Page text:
I don’t know about you, but museums are an essential part of any travel itinerary I make. This post features two influential books that address engaging experiences at art museums. Museums have evolved into so much more than a repository for fine objects. They have focused on fostering participatory-based relationships with their diverse visitors. The two books that I am recommending below are important resources for understanding contemporary museum models and ensuring that you are making the most out of the museum experience.

Exploring museums in this manner is a vital a learning tool, and should be part of any art (or science, history etc.) curriculum. Museum exploration is a key tenet for social, emotional and cognitive learning, because it enables viewers to perceive and respond to things in a unique way. The museum experience acknowledges that viewers will fulfill their own desired paths while interacting with the physical space, the collection and one another. Museums are great examples of spaces where differentiation of learning styles and dialogical methods (see: Shor & Freire, 1987) for creating knowledge are implemented.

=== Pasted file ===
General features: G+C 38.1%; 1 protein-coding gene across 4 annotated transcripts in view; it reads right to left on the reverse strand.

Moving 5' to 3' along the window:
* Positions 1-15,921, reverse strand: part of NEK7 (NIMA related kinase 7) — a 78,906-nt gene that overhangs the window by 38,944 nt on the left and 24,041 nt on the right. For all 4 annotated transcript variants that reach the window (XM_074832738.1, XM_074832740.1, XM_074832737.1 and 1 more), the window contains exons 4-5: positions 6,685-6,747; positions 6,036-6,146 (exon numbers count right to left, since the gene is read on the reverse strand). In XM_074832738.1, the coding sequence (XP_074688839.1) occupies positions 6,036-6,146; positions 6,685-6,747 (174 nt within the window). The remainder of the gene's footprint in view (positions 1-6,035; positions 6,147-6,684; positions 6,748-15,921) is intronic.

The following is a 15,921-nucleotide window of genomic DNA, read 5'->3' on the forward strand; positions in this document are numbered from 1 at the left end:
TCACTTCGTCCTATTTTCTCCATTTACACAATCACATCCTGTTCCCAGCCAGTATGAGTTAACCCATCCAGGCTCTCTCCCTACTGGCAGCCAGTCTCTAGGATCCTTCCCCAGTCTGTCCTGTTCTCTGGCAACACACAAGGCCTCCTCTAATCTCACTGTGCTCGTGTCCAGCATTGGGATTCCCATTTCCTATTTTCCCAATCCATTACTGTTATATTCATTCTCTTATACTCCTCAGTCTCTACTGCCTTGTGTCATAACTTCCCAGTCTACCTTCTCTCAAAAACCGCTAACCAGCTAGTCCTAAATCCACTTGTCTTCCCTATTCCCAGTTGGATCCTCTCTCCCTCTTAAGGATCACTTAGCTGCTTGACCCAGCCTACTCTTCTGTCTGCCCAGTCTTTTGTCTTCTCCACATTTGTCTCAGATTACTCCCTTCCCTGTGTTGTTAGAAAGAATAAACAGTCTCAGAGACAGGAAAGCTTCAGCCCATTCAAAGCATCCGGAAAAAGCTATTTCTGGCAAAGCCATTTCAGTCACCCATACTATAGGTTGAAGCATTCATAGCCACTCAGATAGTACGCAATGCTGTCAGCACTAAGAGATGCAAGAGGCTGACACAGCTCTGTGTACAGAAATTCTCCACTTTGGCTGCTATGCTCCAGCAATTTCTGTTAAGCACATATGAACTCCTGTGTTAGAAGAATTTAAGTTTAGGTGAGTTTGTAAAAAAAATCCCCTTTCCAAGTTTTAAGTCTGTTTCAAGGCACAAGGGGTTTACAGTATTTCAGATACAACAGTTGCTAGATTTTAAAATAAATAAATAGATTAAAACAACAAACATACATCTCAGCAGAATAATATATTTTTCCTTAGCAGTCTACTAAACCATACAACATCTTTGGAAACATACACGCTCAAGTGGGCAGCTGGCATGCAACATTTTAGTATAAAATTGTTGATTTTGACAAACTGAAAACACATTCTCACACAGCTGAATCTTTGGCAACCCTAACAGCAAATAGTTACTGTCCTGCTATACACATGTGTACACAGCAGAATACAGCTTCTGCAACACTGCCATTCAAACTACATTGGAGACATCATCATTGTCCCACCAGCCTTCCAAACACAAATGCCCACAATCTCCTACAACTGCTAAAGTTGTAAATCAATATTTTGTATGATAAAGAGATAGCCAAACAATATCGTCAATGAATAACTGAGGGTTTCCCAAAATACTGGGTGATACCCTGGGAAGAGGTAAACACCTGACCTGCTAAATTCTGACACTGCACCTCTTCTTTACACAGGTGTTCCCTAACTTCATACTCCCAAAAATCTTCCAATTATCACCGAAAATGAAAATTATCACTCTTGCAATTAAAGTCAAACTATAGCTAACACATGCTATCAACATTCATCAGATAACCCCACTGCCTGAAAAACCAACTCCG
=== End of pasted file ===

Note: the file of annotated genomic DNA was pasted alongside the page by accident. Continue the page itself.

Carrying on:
I previously wrote about some pedagogical functions museums have within society in the post The Classroom in the White Box


Screen Shot 2019-06-06 at 12.59.34 PMThe Museum Experience by John H. Falk and Lynn D. Dierking (Whalesback Books 1992), is an experiential research-based book about why people go to museums. In a very clear and concise manner, the authors explain what visitors often expect prior to visiting a museum; what they do when they get there; and what they take away from the experience. The quantitative and qualitative data collected for this book is explicitly explained in a manner that is helpful for anyone who is interested in museology, sociology, curatorial practice and museum education.